Top 10 Lies I Grew Up Believing

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There are defining moments in life that shape the person we become. From the people you meet, places you go, events you experience, to the love you acquire and the loss that consumes you. It’s all part of the incessant learning experience we call living. There are several blogs going around with lists these days. Maybe it’s a trend, or maybe we are all feeling a need to reorganize our lives and have simple revelations… ones that don’t necessarily change everything, but give us something to think about.

After a year in the real-world, I’ve learned several important life lessons… like apartments aren’t always what they seem (some are cockroach infested), roommates are hardly ever ideal and a lot of people never, ever mature. I was always taught growing up to respect my elders. That people with more years under their belt are always wiser than I am.

Surprisingly, I found out that’s NOT the case. Although, I can hardly stand to be around most people my own age and as far as dating goes? I’ve decided that guys less than 10 years my senior are basically out of the question… especially since I’m looking for someone who has a little maturity and can have a meaningful conversation that lasts more than five minutes. This starts off my list.

10)  Older Means Wiser

Or Age is Just a Number? That one is a partial truth. Age defines some people perfectly, but most people have a little more depth. It’s all about life experience, maturity and personality. I know plenty of people who function well in the real world with great careers and beautiful families, but can they hold a proper conversation? Can they separate their emotions and think rationally? Can they think less about themselves and more about others? Not quite. I know everyone has flaws, but c’mon. By age 30, I hope I’m not stirring up drama just to get attention.

9) Beauty is Exterior

Beauty is in the eyes of the beholder. This saying puts beauty in society’s eyes. Depending on a person’s view of you, you could be beautiful or ugly. It essentially means, someone will find you beautiful, while others will not. While this may be valid, it also insinuates that beauty cannot be found within ourselves, we have to seek it from other people. I’ve spent my whole life trying to understand what beauty is and how to become it. Did it mean I had to have a skinny waist, long flowing hair and toned muscles? Did it mean I had to be passionate about something everyone thought was cool… art, music, sports? Beauty lies within us, the beholder lives inside the mirror.

8) You Will Never Be Good Enough

I’ve never had one passion. One thing I’m really good at, that I stick to, work on and sweat over. The truth is I haven’t found my true passion yet. I’d lean toward writing because I spend most of my free time typing up my thoughts. But since I never had that one thing growing up, I always felt inferior. My friends all had great talents: from singing to academia, I was surrounded by prodigies. I was “normal” and I hated it. I never thought I’d be good enough for anything, or anyone. The truth? Being good at a bunch of things is sometimes better than being great at just one.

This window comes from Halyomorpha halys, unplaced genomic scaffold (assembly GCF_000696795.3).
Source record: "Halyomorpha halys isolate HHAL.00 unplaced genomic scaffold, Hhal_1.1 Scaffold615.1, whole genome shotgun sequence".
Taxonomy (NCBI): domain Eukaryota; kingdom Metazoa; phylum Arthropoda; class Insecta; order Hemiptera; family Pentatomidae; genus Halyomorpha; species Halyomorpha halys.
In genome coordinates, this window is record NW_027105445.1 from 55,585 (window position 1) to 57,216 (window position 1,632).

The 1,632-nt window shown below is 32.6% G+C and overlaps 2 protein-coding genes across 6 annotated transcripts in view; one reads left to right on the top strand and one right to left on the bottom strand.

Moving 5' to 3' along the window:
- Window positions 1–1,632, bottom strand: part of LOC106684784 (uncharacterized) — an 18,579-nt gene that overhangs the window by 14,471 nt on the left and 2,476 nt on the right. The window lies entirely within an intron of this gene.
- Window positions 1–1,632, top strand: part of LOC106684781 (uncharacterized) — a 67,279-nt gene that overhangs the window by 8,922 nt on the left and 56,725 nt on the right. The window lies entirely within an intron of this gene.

7) I Am Damaged Goods and No Man Will Ever Love Me

I’ve been through hell back when it comes to relationships. I have more baggage than JFK and LAX combined. I don’t talk about it, except when I’m a special kind of drunk or when I’m with my most trusted friends. But I somehow came to believe that since my baggage was so heavy, that no one would ever want to help me unpack. This may be the biggest lie I have ever accepted. Truth is, I know it’s bullshit, and yet I still wrestle with it every day. God has blessed me with wonderful men in my life in the past two years who have shown me that passion and love were meant to co-exist and baggage is just part of the deal. I may not have a solid relationship track record, but I’m definitely getting closer.

6) It Is Unacceptable and Irresponsible to Chase Your Dreams

I really wish I would have refuted this lie. I could be in Nashville working in music business and singing at open mic nights with all the other dream chasers. Or, I could be traveling the world with a backpack full of my belongings teaching children in underdeveloped countries. I was the responsible one, who chose a career that would make ends meet and keep me out of debt. I landed a respectable job, but am I happy? I sit at a computer for 8 hours a day. I don’t really help anyone. I don’t give back to a broken world. I’m not living my passion. So what the hell am I doing with my life? It is completely acceptable to chase your dreams. It’s even admired and respected by most, especially those who never had the courage to do it themselves.